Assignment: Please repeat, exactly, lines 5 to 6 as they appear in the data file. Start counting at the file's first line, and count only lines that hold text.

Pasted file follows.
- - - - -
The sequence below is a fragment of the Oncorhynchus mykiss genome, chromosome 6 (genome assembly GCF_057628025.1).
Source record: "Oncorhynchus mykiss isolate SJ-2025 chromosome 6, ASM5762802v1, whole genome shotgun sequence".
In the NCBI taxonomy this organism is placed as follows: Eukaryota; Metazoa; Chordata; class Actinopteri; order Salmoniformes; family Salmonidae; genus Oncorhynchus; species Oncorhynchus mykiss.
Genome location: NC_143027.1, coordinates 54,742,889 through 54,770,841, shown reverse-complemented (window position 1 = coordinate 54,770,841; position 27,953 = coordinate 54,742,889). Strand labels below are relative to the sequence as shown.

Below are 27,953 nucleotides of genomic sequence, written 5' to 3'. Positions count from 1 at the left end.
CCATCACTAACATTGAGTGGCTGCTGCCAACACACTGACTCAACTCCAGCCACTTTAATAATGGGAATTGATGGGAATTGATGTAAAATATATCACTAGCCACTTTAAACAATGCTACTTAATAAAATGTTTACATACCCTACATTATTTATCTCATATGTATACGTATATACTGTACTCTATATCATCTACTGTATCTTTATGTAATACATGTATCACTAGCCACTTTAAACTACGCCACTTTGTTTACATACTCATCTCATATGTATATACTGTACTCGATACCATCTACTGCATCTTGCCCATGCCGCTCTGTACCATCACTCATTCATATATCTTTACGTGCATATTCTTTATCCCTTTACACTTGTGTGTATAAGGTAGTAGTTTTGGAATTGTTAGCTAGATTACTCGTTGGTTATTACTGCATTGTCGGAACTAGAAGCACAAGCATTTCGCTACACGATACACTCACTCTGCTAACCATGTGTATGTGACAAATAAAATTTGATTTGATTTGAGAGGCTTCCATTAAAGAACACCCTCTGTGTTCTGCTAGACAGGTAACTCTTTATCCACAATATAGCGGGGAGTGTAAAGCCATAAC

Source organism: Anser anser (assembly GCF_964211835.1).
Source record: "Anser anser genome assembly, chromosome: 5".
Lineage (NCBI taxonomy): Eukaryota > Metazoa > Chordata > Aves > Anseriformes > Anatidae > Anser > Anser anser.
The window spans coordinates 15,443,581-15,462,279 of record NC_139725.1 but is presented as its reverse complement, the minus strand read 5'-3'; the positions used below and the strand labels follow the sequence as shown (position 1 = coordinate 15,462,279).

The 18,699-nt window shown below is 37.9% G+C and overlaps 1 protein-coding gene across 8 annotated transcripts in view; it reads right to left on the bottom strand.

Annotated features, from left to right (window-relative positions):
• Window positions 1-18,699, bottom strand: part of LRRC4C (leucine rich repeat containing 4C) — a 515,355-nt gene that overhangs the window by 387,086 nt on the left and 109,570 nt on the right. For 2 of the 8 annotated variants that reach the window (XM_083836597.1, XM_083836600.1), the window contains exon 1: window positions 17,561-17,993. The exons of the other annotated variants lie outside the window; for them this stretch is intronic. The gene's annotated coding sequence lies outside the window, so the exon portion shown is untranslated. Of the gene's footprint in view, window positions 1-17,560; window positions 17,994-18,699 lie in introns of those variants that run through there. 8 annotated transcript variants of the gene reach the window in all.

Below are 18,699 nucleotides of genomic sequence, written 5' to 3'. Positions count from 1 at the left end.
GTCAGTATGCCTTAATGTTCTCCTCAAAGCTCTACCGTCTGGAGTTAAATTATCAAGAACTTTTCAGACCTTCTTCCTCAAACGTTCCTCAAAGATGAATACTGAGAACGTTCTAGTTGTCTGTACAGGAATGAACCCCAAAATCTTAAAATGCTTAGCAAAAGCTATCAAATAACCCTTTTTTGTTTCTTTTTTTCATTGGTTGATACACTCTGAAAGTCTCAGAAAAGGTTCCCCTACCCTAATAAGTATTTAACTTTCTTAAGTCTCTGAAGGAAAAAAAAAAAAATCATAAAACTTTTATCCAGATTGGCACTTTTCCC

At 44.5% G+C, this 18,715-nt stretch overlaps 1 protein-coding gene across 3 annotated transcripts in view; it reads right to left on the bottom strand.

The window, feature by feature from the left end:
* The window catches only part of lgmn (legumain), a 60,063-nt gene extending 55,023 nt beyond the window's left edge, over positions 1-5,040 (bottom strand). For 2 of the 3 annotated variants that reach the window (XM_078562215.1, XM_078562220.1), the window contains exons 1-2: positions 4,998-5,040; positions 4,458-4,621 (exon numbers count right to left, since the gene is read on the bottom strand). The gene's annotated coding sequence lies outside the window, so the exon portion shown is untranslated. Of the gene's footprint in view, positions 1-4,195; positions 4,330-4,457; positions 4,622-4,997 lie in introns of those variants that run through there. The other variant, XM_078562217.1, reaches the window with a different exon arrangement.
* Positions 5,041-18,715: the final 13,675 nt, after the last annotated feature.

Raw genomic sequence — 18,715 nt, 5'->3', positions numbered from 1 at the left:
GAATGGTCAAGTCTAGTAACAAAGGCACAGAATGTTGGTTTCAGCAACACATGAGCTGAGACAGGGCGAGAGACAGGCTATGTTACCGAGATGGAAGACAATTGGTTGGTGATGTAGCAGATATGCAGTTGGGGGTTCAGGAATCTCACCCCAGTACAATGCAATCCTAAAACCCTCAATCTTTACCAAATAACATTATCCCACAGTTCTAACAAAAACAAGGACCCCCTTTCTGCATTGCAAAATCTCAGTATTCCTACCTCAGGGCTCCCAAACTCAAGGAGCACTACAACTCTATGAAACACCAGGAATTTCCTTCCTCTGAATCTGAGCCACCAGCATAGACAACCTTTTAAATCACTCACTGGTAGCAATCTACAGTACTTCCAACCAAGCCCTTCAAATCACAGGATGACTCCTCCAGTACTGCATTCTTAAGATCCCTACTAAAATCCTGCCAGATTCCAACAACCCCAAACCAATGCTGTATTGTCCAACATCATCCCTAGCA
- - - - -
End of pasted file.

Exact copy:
Below are 27,953 nucleotides of genomic sequence, written 5' to 3'. Positions count from 1 at the left end.
CCATCACTAACATTGAGTGGCTGCTGCCAACACACTGACTCAACTCCAGCCACTTTAATAATGGGAATTGATGGGAATTGATGTAAAATATATCACTAGCCACTTTAAACAATGCTACTTAATAAAATGTTTACATACCCTACATTATTTATCTCATATGTATACGTATATACTGTACTCTATATCATCTACTGTATCTTTATGTAATACATGTATCACTAGCCACTTTAAACTACGCCACTTTGTTTACATACTCATCTCATATGTATATACTGTACTCGATACCATCTACTGCATCTTGCCCATGCCGCTCTGTACCATCACTCATTCATATATCTTTACGTGCATATTCTTTATCCCTTTACACTTGTGTGTATAAGGTAGTAGTTTTGGAATTGTTAGCTAGATTACTCGTTGGTTATTACTGCATTGTCGGAACTAGAAGCACAAGCATTTCGCTACACGATACACTCACTCTGCTAACCATGTGTATGTGACAAATAAAATTTGATTTGATTTGAGAGGCTTCCATTAAAGAACACCCTCTGTGTTCTGCTAGACAGGTAACTCTTTATCCACAATATAGCGGGGAGTGTAAAGCCATAAC